BA's response was equally transparent: It cited "disappointment" over the ruling, attacked the union and claimed that the union's two previous strikes failed.

Of course, those two strikes in March cost British Airways at least 45 million pounds and untold millions more in lost bookings and inconvenienced hundreds of thousands of passengers. It's hard to fathom what BA would consider a successful strike.

05/19/10 - A DECISION TOMORROW ON STRIKE INJUNCTION
A senior three-judge panel says it won't decide until Thursday morning about lifting the injunction on the flight attendant's strike against British Airways. BA won the injunction on Monday to stop the strike, originally planned to run May 18-22.

BA secured the injunction on a technicality, a narrow legal point about how thoroughly the Unite union informed its members about the results of the strike vote. (The flight attendants have overwhelmingly voted to strike several times in the last year.) British law has very specific rules about how members of a union must vote on any strikes and how they must be informed about the results of the ballot.

During the hearing, the panel seemed sympathetic to the flight attendants and skeptical of the lower court's decision to issue the injunction. The judge that issued the injunction said in his order that the decision was as much about business realities as the law.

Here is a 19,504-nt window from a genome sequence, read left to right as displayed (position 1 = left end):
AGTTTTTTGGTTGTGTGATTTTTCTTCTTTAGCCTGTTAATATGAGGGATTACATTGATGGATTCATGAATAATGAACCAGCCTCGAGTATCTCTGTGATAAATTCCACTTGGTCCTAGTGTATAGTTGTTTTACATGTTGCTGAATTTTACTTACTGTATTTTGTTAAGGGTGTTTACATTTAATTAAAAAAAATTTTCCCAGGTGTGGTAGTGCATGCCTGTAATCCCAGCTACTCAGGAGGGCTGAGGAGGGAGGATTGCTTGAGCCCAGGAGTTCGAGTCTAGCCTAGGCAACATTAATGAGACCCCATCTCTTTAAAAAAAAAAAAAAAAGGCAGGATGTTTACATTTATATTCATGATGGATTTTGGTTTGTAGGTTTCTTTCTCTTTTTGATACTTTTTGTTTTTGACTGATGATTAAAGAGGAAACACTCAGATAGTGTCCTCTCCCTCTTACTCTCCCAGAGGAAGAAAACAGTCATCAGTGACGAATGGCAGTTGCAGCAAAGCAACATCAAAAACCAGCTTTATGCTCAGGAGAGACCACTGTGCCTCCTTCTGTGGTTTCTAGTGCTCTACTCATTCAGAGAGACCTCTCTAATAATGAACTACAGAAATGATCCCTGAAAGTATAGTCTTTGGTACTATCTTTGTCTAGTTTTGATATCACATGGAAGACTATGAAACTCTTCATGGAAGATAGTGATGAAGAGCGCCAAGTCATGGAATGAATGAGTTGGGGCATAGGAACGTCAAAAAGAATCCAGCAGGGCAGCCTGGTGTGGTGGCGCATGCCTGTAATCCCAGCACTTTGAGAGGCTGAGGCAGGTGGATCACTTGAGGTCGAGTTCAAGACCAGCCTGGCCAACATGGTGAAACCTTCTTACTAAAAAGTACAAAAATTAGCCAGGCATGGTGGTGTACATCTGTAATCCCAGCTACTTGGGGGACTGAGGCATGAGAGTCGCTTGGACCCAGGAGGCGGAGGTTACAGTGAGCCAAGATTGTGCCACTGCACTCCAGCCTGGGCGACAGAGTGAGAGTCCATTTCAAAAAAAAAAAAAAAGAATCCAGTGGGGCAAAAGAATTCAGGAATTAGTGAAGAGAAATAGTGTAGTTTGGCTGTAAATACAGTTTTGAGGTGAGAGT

One of the three judges, Lady Justice Smith, said "the numbers [of errors] are so small that they can't be of interest to anybody." Another of the judges, who is named Lord Judge, noted the union's two most recent overwhelming votes to strike and doubted any flight attendants weren't fully aware of the results. "Are we really to assume the members of the union weren't absolutely riveted by the prospect of the ballot and the result?"

If the injunction is overturned, the union says it is prepared to strike as quickly as Thursday night. If the injunction is left in place, the union will probably have to arrange another strike vote, a process that could take about a month.

05/17/10 - BA WINS INJUCTION AGAINST STRIKES--FOR NOW
British Airways has won an injunction from the British courts to stop 20 days of strikes scheduled to begin tomorrow and run through June 9. According to London's Guardian newspaper, BA won the injunction on a "technical point, arguing that [the union] failed to carry out its statutory duties by making sure that everyone balloted was told the result."